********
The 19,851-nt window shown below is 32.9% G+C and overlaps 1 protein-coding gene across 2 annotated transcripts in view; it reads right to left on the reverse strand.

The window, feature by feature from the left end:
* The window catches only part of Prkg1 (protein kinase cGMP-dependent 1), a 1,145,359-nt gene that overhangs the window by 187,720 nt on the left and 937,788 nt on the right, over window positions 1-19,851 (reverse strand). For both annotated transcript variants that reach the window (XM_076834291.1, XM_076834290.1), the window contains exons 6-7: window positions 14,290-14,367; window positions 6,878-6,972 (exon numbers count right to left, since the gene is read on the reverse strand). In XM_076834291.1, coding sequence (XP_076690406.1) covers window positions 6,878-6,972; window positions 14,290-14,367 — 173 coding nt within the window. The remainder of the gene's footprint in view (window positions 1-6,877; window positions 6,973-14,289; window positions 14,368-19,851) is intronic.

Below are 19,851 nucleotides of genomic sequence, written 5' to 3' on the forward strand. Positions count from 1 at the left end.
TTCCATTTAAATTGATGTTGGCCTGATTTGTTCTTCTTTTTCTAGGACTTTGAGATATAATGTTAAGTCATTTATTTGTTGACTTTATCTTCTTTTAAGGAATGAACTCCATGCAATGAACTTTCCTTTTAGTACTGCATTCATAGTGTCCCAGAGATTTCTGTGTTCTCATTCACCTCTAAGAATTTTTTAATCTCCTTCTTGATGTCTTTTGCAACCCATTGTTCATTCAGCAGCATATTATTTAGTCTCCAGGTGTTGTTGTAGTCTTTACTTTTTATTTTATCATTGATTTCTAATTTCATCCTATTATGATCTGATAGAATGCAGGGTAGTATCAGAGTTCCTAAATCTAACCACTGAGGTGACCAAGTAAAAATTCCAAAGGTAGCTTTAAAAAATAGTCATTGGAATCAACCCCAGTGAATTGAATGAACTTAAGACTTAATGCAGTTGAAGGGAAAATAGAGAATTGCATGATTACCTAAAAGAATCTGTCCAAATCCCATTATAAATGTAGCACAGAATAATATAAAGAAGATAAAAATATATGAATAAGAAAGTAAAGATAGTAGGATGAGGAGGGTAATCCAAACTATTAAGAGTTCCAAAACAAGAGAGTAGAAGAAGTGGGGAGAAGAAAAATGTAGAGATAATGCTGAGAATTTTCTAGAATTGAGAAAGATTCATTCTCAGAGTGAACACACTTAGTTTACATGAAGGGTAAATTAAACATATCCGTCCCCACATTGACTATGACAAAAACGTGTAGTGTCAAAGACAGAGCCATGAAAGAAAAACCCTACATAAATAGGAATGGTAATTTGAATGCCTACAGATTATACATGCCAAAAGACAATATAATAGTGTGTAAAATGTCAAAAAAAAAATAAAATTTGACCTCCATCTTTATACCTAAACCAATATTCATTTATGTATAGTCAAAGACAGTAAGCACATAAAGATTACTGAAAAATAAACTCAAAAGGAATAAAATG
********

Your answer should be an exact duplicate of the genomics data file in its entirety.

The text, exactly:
The 19,851-nt window shown below is 32.9% G+C and overlaps 1 protein-coding gene across 2 annotated transcripts in view; it reads right to left on the reverse strand.

The window, feature by feature from the left end:
* The window catches only part of Prkg1 (protein kinase cGMP-dependent 1), a 1,145,359-nt gene that overhangs the window by 187,720 nt on the left and 937,788 nt on the right, over window positions 1-19,851 (reverse strand). For both annotated transcript variants that reach the window (XM_076834291.1, XM_076834290.1), the window contains exons 6-7: window positions 14,290-14,367; window positions 6,878-6,972 (exon numbers count right to left, since the gene is read on the reverse strand). In XM_076834291.1, coding sequence (XP_076690406.1) covers window positions 6,878-6,972; window positions 14,290-14,367 — 173 coding nt within the window. The remainder of the gene's footprint in view (window positions 1-6,877; window positions 6,973-14,289; window positions 14,368-19,851) is intronic.

Below are 19,851 nucleotides of genomic sequence, written 5' to 3' on the forward strand. Positions count from 1 at the left end.
TTCCATTTAAATTGATGTTGGCCTGATTTGTTCTTCTTTTTCTAGGACTTTGAGATATAATGTTAAGTCATTTATTTGTTGACTTTATCTTCTTTTAAGGAATGAACTCCATGCAATGAACTTTCCTTTTAGTACTGCATTCATAGTGTCCCAGAGATTTCTGTGTTCTCATTCACCTCTAAGAATTTTTTAATCTCCTTCTTGATGTCTTTTGCAACCCATTGTTCATTCAGCAGCATATTATTTAGTCTCCAGGTGTTGTTGTAGTCTTTACTTTTTATTTTATCATTGATTTCTAATTTCATCCTATTATGATCTGATAGAATGCAGGGTAGTATCAGAGTTCCTAAATCTAACCACTGAGGTGACCAAGTAAAAATTCCAAAGGTAGCTTTAAAAAATAGTCATTGGAATCAACCCCAGTGAATTGAATGAACTTAAGACTTAATGCAGTTGAAGGGAAAATAGAGAATTGCATGATTACCTAAAAGAATCTGTCCAAATCCCATTATAAATGTAGCACAGAATAATATAAAGAAGATAAAAATATATGAATAAGAAAGTAAAGATAGTAGGATGAGGAGGGTAATCCAAACTATTAAGAGTTCCAAAACAAGAGAGTAGAAGAAGTGGGGAGAAGAAAAATGTAGAGATAATGCTGAGAATTTTCTAGAATTGAGAAAGATTCATTCTCAGAGTGAACACACTTAGTTTACATGAAGGGTAAATTAAACATATCCGTCCCCACATTGACTATGACAAAAACGTGTAGTGTCAAAGACAGAGCCATGAAAGAAAAACCCTACATAAATAGGAATGGTAATTTGAATGCCTACAGATTATACATGCCAAAAGACAATATAATAGTGTGTAAAATGTCAAAAAAAAAATAAAATTTGACCTCCATCTTTATACCTAAACCAATATTCATTTATGTATAGTCAAAGACAGTAAGCACATAAAGATTACTGAAAAATAAACTCAAAAGGAATAAAATG